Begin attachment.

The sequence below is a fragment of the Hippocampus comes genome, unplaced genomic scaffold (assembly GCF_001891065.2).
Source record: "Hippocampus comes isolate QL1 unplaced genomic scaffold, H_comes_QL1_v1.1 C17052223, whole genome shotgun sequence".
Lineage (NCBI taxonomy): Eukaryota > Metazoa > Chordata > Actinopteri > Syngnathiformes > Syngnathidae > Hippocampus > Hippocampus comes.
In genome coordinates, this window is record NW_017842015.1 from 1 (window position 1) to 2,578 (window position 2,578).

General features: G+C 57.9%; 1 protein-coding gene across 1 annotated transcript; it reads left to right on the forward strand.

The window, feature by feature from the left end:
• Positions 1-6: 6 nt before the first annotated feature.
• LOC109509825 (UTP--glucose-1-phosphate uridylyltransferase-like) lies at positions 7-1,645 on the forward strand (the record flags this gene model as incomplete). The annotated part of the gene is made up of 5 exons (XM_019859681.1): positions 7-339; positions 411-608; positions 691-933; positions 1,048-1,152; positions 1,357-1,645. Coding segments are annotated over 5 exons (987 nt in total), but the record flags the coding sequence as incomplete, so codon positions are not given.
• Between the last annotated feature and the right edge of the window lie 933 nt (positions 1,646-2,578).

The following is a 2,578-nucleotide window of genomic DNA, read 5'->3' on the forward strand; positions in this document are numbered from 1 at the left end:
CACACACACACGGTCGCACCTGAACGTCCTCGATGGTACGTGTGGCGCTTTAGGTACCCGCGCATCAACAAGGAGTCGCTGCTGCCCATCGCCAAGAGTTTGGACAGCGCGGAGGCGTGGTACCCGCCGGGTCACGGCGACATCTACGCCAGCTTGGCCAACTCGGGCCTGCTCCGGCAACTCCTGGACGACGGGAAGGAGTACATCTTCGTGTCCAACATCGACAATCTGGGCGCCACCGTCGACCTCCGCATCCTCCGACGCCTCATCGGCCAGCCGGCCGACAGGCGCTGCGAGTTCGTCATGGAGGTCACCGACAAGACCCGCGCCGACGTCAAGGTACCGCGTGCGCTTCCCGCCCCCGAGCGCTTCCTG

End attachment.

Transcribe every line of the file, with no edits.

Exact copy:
The sequence below is a fragment of the Hippocampus comes genome, unplaced genomic scaffold (assembly GCF_001891065.2).
Source record: "Hippocampus comes isolate QL1 unplaced genomic scaffold, H_comes_QL1_v1.1 C17052223, whole genome shotgun sequence".
Lineage (NCBI taxonomy): Eukaryota > Metazoa > Chordata > Actinopteri > Syngnathiformes > Syngnathidae > Hippocampus > Hippocampus comes.
In genome coordinates, this window is record NW_017842015.1 from 1 (window position 1) to 2,578 (window position 2,578).

General features: G+C 57.9%; 1 protein-coding gene across 1 annotated transcript; it reads left to right on the forward strand.

The window, feature by feature from the left end:
• Positions 1-6: 6 nt before the first annotated feature.
• LOC109509825 (UTP--glucose-1-phosphate uridylyltransferase-like) lies at positions 7-1,645 on the forward strand (the record flags this gene model as incomplete). The annotated part of the gene is made up of 5 exons (XM_019859681.1): positions 7-339; positions 411-608; positions 691-933; positions 1,048-1,152; positions 1,357-1,645. Coding segments are annotated over 5 exons (987 nt in total), but the record flags the coding sequence as incomplete, so codon positions are not given.
• Between the last annotated feature and the right edge of the window lie 933 nt (positions 1,646-2,578).

The following is a 2,578-nucleotide window of genomic DNA, read 5'->3' on the forward strand; positions in this document are numbered from 1 at the left end:
CACACACACACGGTCGCACCTGAACGTCCTCGATGGTACGTGTGGCGCTTTAGGTACCCGCGCATCAACAAGGAGTCGCTGCTGCCCATCGCCAAGAGTTTGGACAGCGCGGAGGCGTGGTACCCGCCGGGTCACGGCGACATCTACGCCAGCTTGGCCAACTCGGGCCTGCTCCGGCAACTCCTGGACGACGGGAAGGAGTACATCTTCGTGTCCAACATCGACAATCTGGGCGCCACCGTCGACCTCCGCATCCTCCGACGCCTCATCGGCCAGCCGGCCGACAGGCGCTGCGAGTTCGTCATGGAGGTCACCGACAAGACCCGCGCCGACGTCAAGGTACCGCGTGCGCTTCCCGCCCCCGAGCGCTTCCTG